Study Says That Nearly 75% Of Women Are Uncomfortable During Sex

Recent studies have suggested that hundreds of women experience substantial pain while having sex.

Durex, one of the world’s leading condom-manufacturing companies, carried out a study that involved more than 1,2000 adults from the United Kingdom. The study found that around 73% of women experience some kind of sexual discomfort while getting intimate with their partners.

The study also determined that around 9% of women have faked an orgasm with their partners and 15% of women have knowingly rushed their partners into climax due to feelings of discomfort while having sex.

In spite of these findings, only around 57% of men surveyed have said that they have noticed their female partners feeling some kind of discomfort while engaging in intercourse with them.

One of the leading causes of discomfort in women during sex is actually vaginal dryness. A consulting gynecologist at The Everwell Clinic in London named Dr. Moses Batwala says at around 20-40% of women aged 17-50 actually experience vaginal dryness during sex.

Batwala also reveals in an interview that vaginal dryness can occur when there is a decreasing level of estrogen in a woman’s body. That can lead to feelings of irritation and itchiness within the vagina. It can also decrease elasticity which can result in women feeling uncomfortable while having sex.

“Many women are embarrassed to talk about vaginal dryness, even with their partners,” says Batwala. “Nor do they seek help about vaginal dryness yet it is a very common symptom and cause of morbidity and there is a lot of help and options at hand.”

Based on the advice of Amanda Tozer, another expert gynecologist, this condition is usually experienced by women who are going through menopause.

“This is because estrogen is no longer produced by the ovaries of women when they reach the menopause,” Tozier says.

Younger women might also experience vaginal dryness caused by imbalances or dysfunctions with a body’s hormone levels. Mr. Narendra Pisal, an expert from London Gynecology, claims that younger women are not immune to the discomfort brought about by vaginal dryness. He says that hormonal changes can be caused by breastfeeding or contraception intake. However, the study also found that most women who were experiencing vaginal dryness merely believed that they just weren’t being sexually stimulated enough.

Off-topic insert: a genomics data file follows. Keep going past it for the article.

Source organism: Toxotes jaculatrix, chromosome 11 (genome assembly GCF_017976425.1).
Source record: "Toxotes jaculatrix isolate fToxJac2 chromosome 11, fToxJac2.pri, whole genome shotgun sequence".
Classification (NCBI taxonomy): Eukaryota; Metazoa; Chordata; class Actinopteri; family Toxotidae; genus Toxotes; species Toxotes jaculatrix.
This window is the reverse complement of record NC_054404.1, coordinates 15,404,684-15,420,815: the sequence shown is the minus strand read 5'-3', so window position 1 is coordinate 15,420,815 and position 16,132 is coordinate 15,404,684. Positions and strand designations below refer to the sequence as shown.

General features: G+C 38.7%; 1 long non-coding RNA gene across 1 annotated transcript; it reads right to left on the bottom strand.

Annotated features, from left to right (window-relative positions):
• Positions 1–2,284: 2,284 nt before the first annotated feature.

With regards to treatments for this issue, Tozer suggests that it would be best for women to use natural lubricants such as oils or even water during sex to help with the dryness.

Based on Durex’s research, just around a third of women would actually make use of lubricants with a partner even though a whopping 90% of them said that sex felt better whenever they did make use of them.

But it’s not just vaginal dryness that might induce a woman’s feeling of physical discomfort during sex. Durex’s survey also revealed that 42% of women blamed their displeasure on painful sexual positions and their partners’ ignorance on how to better please them in the bedroom.

Hannah Witton, a sex and relationship expert, helps to shed some light on what the findings of this research could mean for the dynamics of a couple in a relationship – particularly when things get physically intimate.

“Sex can be uncomfortable, and that’s totally normal, but it’s just about being confident enough to find solutions that work for you as an individual,” said Witton in an interview. “If I experience any discomfort or pain during sex, I would certainly pause and use lube.”

However, Chidera Eggerue, a social activist and blogger, proposes another perspective on the matter. She says that Durex’s study is merely reflective of the societal problem that centers around the roles that genders play in relationship dynamics.

“When it comes to intimacy between men and women, the goal for the latter is to be as exciting as possible in order to impress your partner. But the sad and ironic thing is the guy is doing nothing to impress you because he’s been socialized to put himself first,” says Eggerue. “So it completely makes sense that in a situation where a woman and a man have sex, there is a strong likelihood that she will compromise her needs.”

She also says that this might also be an explanation as to why a vast majority of men have said that they don’t really notice when their female partners are experiencing any kind of discomfort during sex. Eggerue also stresses the importance of improving sex education in schools.

However, she also admits that alone wouldn’t be enough. She postulates that it’s important to initiate a dramatic shift in the behavioral attitudes between both and women regarding sex. “We need to extend beyond the conversation regarding sex and involve autonomy,” she stressed. “Women need to feel comfortable taking control of their bodies and putting their wellbeing first.”

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